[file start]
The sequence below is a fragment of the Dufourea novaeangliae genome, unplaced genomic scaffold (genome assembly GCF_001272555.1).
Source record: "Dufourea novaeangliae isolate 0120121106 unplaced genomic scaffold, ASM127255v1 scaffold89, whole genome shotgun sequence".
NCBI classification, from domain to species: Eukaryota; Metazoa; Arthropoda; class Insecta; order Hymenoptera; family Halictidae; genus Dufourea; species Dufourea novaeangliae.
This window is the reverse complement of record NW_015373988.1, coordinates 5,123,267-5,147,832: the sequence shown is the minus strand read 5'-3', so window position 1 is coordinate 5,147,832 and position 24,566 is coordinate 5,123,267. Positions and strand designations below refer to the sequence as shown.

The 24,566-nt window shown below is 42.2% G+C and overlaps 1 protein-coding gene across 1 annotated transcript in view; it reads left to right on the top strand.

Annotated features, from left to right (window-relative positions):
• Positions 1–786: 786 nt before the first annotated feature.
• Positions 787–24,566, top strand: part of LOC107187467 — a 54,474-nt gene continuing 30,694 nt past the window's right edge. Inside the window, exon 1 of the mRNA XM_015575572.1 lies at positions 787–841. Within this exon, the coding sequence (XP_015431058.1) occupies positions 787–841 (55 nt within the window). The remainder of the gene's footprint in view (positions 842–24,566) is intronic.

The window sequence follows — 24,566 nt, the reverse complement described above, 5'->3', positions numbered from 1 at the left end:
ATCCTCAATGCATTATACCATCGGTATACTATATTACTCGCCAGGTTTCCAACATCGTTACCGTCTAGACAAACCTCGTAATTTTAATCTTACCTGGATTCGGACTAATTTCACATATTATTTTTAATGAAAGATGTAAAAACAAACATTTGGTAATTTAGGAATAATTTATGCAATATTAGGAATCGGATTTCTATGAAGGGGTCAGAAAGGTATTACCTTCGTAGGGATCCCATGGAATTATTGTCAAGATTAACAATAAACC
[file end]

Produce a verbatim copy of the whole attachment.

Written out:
The sequence below is a fragment of the Dufourea novaeangliae genome, unplaced genomic scaffold (genome assembly GCF_001272555.1).
Source record: "Dufourea novaeangliae isolate 0120121106 unplaced genomic scaffold, ASM127255v1 scaffold89, whole genome shotgun sequence".
NCBI classification, from domain to species: Eukaryota; Metazoa; Arthropoda; class Insecta; order Hymenoptera; family Halictidae; genus Dufourea; species Dufourea novaeangliae.
This window is the reverse complement of record NW_015373988.1, coordinates 5,123,267-5,147,832: the sequence shown is the minus strand read 5'-3', so window position 1 is coordinate 5,147,832 and position 24,566 is coordinate 5,123,267. Positions and strand designations below refer to the sequence as shown.

The 24,566-nt window shown below is 42.2% G+C and overlaps 1 protein-coding gene across 1 annotated transcript in view; it reads left to right on the top strand.

Annotated features, from left to right (window-relative positions):
• Positions 1–786: 786 nt before the first annotated feature.
• Positions 787–24,566, top strand: part of LOC107187467 — a 54,474-nt gene continuing 30,694 nt past the window's right edge. Inside the window, exon 1 of the mRNA XM_015575572.1 lies at positions 787–841. Within this exon, the coding sequence (XP_015431058.1) occupies positions 787–841 (55 nt within the window). The remainder of the gene's footprint in view (positions 842–24,566) is intronic.

The window sequence follows — 24,566 nt, the reverse complement described above, 5'->3', positions numbered from 1 at the left end:
ATCCTCAATGCATTATACCATCGGTATACTATATTACTCGCCAGGTTTCCAACATCGTTACCGTCTAGACAAACCTCGTAATTTTAATCTTACCTGGATTCGGACTAATTTCACATATTATTTTTAATGAAAGATGTAAAAACAAACATTTGGTAATTTAGGAATAATTTATGCAATATTAGGAATCGGATTTCTATGAAGGGGTCAGAAAGGTATTACCTTCGTAGGGATCCCATGGAATTATTGTCAAGATTAACAATAAACC